Written By: Jeanne Marie Beaumont

In a city that was not my own I crossed
a bridge over the river and wandered a long while.
Later, I crossed another flowers had been
woven around. Something was going on today
in the city. It rained. Stopped raining. Rained again.
I found a gallery of lost women, their dresses shrunk
to doll-size, their non-names engraved on plaques.
Leaning over my coffee, I listened as story led to
story. I bought a movie ticket and waited in a red seat
for the feature presentation. In the film a woman
set herself afire. Two patrons walked out. After,
I browsed spices and baking supplies—enticing
but I didn’t bite. I crossed the river and searched
through moldering books in a back room. I viewed
an ancient scroll that stretched for yards, each episode
rolling to the next. I knew the city was a repository
I had only begun to tap. I knew the bridges sutured
the river, that I kept crossing between the dead and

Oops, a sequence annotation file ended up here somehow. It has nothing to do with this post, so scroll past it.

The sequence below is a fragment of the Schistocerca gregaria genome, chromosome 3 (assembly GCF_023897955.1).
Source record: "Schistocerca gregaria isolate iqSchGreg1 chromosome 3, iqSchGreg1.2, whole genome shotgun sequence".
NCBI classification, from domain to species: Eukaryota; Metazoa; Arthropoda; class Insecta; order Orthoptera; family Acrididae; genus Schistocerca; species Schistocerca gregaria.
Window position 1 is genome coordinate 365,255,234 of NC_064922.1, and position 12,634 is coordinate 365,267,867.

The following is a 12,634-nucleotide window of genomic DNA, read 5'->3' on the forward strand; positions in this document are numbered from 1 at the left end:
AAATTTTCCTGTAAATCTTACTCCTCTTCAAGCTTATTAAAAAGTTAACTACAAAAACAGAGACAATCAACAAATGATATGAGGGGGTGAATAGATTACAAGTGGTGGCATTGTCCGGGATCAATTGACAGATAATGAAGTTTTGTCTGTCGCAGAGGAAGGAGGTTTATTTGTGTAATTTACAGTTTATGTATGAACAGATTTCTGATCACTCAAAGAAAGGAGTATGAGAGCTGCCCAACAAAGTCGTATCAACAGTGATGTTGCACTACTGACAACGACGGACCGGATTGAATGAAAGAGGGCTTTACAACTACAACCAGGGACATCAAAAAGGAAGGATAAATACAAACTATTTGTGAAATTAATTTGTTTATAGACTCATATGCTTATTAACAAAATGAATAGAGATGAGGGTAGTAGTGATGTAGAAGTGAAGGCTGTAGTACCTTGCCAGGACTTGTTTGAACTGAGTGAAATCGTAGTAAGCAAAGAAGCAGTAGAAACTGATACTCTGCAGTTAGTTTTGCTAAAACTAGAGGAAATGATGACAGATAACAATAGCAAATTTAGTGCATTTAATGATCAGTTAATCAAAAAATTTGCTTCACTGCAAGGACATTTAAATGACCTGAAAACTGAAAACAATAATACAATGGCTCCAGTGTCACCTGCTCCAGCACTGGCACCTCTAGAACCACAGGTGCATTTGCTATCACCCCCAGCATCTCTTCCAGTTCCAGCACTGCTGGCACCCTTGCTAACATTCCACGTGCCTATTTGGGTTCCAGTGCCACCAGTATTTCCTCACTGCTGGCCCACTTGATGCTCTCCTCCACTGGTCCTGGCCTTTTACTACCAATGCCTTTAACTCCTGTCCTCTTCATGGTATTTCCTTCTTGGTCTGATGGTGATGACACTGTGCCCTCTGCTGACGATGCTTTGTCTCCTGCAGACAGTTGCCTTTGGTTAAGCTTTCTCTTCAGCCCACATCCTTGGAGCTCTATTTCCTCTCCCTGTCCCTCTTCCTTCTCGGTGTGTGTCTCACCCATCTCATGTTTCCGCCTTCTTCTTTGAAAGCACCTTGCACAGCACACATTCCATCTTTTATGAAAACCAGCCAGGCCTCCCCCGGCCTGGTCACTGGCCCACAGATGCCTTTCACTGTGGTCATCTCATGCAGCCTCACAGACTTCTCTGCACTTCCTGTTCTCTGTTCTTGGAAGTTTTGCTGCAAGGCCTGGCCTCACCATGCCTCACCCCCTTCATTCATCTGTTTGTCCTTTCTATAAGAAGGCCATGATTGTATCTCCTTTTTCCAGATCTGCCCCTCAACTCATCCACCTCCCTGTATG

the living. Much digging was underway. I recalled
the phrase from an old tale predicting the bright sun
will bring it to light. Walkers every day tamped down
with their feet what squirmed again to the surface
demanding to be recognized. One day of wandering
was coming to an end. It was the inescapable labor
of time—the city would unearth my secret name
and soon be summoning me back. When my cup
was served, a heart steamed toward me from the foam.

Jeanne Marie Beaumont

Jeanne Marie Beaumont has published three books of poetry, including most recently, Burning of the Three Fires.

Her fourth book, Letters from Limbo is forthcoming in fall of 2016. She has been on the poetry faculty at Stonecoast since 2007.